Again, JPM et. al. have been much too optimistic in reserving for these occurrences, as clearly detailed in my post As Earnings Season is Here, I Reiterate My Warning That Big Banks Will Pay for Optimism Driven Reduction of Reserves. The legal costs looked bad before this decision, as stated in As JP Morgan & Other Banks Legal Costs Spike, Many Should Ask If It Was Not Obvious Years Ago That This Industry May Become The “New” Tobacco Companies and it simply looks much worse now. To think, so called experts wonder why I am bearish on JP Morgan and the big banks...
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... There is no chance for appeal in the Mass case; the decision came from the state’s highest court. This quote from the court illustrates that this was not rocket science; the banks’ lawyers never should have taken the risk of the appeal rather than settling and leaving the record with an unreported trial court decision of much less import:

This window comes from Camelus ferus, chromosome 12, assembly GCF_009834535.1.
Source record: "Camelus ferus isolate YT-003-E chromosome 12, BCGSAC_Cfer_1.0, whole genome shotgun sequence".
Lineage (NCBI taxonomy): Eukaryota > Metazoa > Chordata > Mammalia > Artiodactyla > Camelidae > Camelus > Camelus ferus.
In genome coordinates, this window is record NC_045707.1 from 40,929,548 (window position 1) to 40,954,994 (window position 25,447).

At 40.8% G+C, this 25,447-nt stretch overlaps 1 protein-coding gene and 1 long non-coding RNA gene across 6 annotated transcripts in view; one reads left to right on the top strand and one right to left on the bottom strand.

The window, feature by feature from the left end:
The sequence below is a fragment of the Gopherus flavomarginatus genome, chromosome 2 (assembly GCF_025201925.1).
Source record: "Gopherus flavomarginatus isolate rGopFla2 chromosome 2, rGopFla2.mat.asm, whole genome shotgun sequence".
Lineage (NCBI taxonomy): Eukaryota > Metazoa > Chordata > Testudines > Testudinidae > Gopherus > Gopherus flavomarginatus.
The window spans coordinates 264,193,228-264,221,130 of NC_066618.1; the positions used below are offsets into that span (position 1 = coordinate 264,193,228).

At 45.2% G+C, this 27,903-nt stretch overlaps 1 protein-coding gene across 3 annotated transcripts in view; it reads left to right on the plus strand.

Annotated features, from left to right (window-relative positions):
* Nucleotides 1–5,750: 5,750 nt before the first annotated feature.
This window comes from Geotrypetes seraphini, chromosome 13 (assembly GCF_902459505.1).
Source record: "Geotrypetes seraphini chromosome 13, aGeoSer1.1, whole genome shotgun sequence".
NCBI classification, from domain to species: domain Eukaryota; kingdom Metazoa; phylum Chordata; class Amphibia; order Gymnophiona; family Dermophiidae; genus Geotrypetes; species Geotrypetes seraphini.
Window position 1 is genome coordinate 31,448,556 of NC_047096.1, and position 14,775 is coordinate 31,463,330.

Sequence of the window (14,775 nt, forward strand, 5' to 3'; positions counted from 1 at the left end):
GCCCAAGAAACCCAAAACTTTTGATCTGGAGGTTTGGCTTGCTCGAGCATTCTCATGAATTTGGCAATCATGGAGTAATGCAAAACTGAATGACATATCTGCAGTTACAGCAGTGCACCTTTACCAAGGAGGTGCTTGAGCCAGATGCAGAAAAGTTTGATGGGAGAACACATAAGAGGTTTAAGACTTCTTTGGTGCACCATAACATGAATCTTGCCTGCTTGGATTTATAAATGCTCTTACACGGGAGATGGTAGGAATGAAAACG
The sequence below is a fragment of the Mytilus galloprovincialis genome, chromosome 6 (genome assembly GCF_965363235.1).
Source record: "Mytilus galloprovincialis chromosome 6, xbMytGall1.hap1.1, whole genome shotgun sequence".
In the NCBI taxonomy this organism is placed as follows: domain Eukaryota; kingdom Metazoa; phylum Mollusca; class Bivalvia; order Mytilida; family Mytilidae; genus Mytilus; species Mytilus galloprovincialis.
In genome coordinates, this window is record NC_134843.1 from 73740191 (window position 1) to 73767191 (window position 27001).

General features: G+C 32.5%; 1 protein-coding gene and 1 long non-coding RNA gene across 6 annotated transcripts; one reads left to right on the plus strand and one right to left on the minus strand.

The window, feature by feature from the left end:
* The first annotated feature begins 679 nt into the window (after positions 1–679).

“The legal principles and requirements we set forth are well established in our case law and our statutes. All that has changed in the plaintiffs' apparent failure to abide by those principles and requirements in the rush to sell mortgage-backed securities.”
... I agree with everything in your post [“As JP Morgan & Other Banks Legal Costs Spike, Many Should Ask If It Was Not Obvious Years Ago That This Industry May Become The “New” Tobacco Companies”]. I noted someone’s comment about BAC’s settlement with Fannie and Freddie (paying about 2 cents on the dollar to eliminate hundreds of billions of putback claims, a bailout in disguise for which somebody should go to jail). Otherwise, I think the banks differ from the tobacco companies in a couple major respects: (a) they don’t sell an addictive product which may be somewhat economically insensitive; and (b) they don’t have access to overseas growth like the tobaccos do. By failing to adequately reserve and kicking the can, they’re making the end only that much bloodier (or betting on TARP II, III and IV, which may not be a bad bet).